"What? Know ye not that your body is the temple of the Holy Ghost which is in you, which ye have of God, and ye are not your own? " 


Now that we see that the body of anyone who receives Christ literally becomes His temple and is indwelt by Christ, does the third temple even need to be rebuilt? 


There are a number of scriptures that describe the third temple. Paul provides this chilling warning for us in his second letter to the Thessalonians in Chapter 2 verses 3 and 4: 


"Let no man deceive you by any means: for that day shall not come, except there come a falling away first, and that man of sin be revealed, the son of perdition;  

Who opposeth and exalteth himself above all that is called God, or that is worshipped; so that he as God sitteth in the temple of God, shewing himself that he is God.  "


The third temple must be rebuilt because God’s word predicts it will be rebuilt. But this temple will not be for YHVH; it will instead be built for the false messiah, the son of perdition.  Israel has returned to the land in unbelief and will be temporarily deceived into following a false messiah. He will be able to command authority by promising peace, and he will do mighty works attempting to copy and replace the True God. But he can never counterfeit the work of atonement performed by Jesus Christ; those who put their trust in this false messiah will suffer death.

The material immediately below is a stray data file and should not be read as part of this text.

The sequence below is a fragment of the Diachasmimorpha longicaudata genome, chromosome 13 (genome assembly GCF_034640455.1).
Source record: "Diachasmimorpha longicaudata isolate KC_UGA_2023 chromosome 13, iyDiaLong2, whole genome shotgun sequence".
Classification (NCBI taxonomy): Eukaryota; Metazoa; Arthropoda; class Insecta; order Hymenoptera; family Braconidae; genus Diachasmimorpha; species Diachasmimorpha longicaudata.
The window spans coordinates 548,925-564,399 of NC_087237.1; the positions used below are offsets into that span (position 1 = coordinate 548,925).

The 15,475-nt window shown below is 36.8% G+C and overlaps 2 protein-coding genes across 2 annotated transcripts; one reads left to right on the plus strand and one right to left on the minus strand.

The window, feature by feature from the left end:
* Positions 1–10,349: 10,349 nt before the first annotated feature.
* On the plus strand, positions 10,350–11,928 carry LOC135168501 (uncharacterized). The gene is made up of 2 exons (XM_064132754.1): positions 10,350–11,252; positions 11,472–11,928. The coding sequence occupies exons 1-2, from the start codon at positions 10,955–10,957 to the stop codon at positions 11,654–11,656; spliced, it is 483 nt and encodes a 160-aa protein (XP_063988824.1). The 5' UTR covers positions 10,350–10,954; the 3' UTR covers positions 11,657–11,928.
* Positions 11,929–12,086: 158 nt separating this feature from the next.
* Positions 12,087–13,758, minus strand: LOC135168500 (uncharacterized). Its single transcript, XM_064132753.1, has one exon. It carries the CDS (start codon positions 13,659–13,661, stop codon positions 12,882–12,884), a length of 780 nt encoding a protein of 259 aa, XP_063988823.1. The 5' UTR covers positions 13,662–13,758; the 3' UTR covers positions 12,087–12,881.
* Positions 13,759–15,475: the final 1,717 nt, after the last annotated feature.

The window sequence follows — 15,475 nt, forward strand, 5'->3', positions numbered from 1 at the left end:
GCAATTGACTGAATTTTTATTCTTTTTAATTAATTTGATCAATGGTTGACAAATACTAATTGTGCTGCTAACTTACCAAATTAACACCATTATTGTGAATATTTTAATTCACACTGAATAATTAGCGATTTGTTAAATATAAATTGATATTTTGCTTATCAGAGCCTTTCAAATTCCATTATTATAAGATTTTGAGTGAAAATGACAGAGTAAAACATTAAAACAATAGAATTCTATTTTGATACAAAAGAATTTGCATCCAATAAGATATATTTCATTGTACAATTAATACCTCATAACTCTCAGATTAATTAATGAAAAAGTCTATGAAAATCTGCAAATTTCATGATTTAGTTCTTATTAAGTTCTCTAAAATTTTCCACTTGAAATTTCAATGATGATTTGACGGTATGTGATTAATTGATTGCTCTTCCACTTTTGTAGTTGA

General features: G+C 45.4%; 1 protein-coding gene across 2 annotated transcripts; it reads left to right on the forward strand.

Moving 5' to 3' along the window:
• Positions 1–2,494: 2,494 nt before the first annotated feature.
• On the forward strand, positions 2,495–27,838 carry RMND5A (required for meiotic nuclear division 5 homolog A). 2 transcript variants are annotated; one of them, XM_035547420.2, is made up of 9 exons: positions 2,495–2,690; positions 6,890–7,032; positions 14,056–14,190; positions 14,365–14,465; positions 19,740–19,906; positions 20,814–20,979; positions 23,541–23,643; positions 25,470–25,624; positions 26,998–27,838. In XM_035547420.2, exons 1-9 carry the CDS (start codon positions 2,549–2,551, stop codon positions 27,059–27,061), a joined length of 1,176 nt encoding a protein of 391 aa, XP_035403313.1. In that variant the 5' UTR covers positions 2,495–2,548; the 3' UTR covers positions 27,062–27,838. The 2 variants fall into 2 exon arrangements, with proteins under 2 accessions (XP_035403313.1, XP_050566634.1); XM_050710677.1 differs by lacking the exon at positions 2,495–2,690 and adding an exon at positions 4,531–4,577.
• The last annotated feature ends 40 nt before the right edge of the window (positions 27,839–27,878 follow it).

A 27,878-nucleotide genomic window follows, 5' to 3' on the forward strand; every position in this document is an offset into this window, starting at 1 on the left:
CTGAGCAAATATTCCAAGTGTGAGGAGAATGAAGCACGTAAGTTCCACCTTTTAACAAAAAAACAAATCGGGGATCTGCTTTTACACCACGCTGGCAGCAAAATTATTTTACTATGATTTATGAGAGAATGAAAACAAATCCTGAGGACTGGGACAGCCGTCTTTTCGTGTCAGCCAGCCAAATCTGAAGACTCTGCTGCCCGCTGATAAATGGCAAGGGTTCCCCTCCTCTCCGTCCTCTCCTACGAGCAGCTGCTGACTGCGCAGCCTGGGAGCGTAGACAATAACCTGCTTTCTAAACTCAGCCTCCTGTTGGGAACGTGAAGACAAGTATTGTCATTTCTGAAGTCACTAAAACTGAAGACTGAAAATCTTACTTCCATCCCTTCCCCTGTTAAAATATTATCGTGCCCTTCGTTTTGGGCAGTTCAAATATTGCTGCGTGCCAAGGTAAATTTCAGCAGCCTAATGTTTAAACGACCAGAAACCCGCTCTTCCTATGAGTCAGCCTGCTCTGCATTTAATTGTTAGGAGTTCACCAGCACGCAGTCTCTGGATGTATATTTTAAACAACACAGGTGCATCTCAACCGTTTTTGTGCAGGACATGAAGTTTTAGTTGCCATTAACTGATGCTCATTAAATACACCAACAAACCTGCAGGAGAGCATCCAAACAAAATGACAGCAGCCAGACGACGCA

Thankfully this is not the end of the story. The reign of this false messiah will be ended at the return of Jesus Christ. Then we will see another Heykal established where Jesus rules and reigns in Jerusalem for a thousand years.  









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  1. Weldon West says:

    Every Hebrew word I receive in your e mails is absolutely amazing.
    They are helping me tremendously in understanding and reading Hebrew.
    I look forward to receiving each one.
    God bless. Shalom